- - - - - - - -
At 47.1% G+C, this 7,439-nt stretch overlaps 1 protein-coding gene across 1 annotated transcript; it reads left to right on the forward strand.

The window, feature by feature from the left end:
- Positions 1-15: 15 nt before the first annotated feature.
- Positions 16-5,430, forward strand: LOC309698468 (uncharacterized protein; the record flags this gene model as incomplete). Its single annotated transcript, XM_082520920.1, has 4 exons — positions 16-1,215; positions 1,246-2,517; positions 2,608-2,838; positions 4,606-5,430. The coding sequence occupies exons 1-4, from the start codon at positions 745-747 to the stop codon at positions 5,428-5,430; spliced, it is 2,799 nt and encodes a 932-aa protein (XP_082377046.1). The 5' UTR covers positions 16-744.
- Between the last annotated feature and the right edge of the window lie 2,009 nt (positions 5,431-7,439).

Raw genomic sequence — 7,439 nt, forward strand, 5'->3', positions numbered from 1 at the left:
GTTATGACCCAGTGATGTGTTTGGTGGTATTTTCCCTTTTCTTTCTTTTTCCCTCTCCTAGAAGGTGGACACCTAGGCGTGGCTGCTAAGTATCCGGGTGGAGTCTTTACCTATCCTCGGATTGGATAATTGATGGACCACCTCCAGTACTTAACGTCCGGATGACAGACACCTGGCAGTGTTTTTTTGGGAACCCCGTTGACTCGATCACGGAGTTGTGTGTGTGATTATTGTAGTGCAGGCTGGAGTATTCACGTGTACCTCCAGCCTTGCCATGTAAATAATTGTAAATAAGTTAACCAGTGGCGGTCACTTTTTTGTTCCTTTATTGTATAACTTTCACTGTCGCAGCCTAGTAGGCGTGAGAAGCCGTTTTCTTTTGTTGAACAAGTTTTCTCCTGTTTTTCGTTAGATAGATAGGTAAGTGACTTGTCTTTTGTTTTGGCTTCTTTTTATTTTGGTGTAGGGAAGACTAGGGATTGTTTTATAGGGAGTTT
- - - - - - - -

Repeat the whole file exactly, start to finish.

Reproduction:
At 47.1% G+C, this 7,439-nt stretch overlaps 1 protein-coding gene across 1 annotated transcript; it reads left to right on the forward strand.

The window, feature by feature from the left end:
- Positions 1-15: 15 nt before the first annotated feature.
- Positions 16-5,430, forward strand: LOC309698468 (uncharacterized protein; the record flags this gene model as incomplete). Its single annotated transcript, XM_082520920.1, has 4 exons — positions 16-1,215; positions 1,246-2,517; positions 2,608-2,838; positions 4,606-5,430. The coding sequence occupies exons 1-4, from the start codon at positions 745-747 to the stop codon at positions 5,428-5,430; spliced, it is 2,799 nt and encodes a 932-aa protein (XP_082377046.1). The 5' UTR covers positions 16-744.
- Between the last annotated feature and the right edge of the window lie 2,009 nt (positions 5,431-7,439).

Raw genomic sequence — 7,439 nt, forward strand, 5'->3', positions numbered from 1 at the left:
GTTATGACCCAGTGATGTGTTTGGTGGTATTTTCCCTTTTCTTTCTTTTTCCCTCTCCTAGAAGGTGGACACCTAGGCGTGGCTGCTAAGTATCCGGGTGGAGTCTTTACCTATCCTCGGATTGGATAATTGATGGACCACCTCCAGTACTTAACGTCCGGATGACAGACACCTGGCAGTGTTTTTTTGGGAACCCCGTTGACTCGATCACGGAGTTGTGTGTGTGATTATTGTAGTGCAGGCTGGAGTATTCACGTGTACCTCCAGCCTTGCCATGTAAATAATTGTAAATAAGTTAACCAGTGGCGGTCACTTTTTTGTTCCTTTATTGTATAACTTTCACTGTCGCAGCCTAGTAGGCGTGAGAAGCCGTTTTCTTTTGTTGAACAAGTTTTCTCCTGTTTTTCGTTAGATAGATAGGTAAGTGACTTGTCTTTTGTTTTGGCTTCTTTTTATTTTGGTGTAGGGAAGACTAGGGATTGTTTTATAGGGAGTTT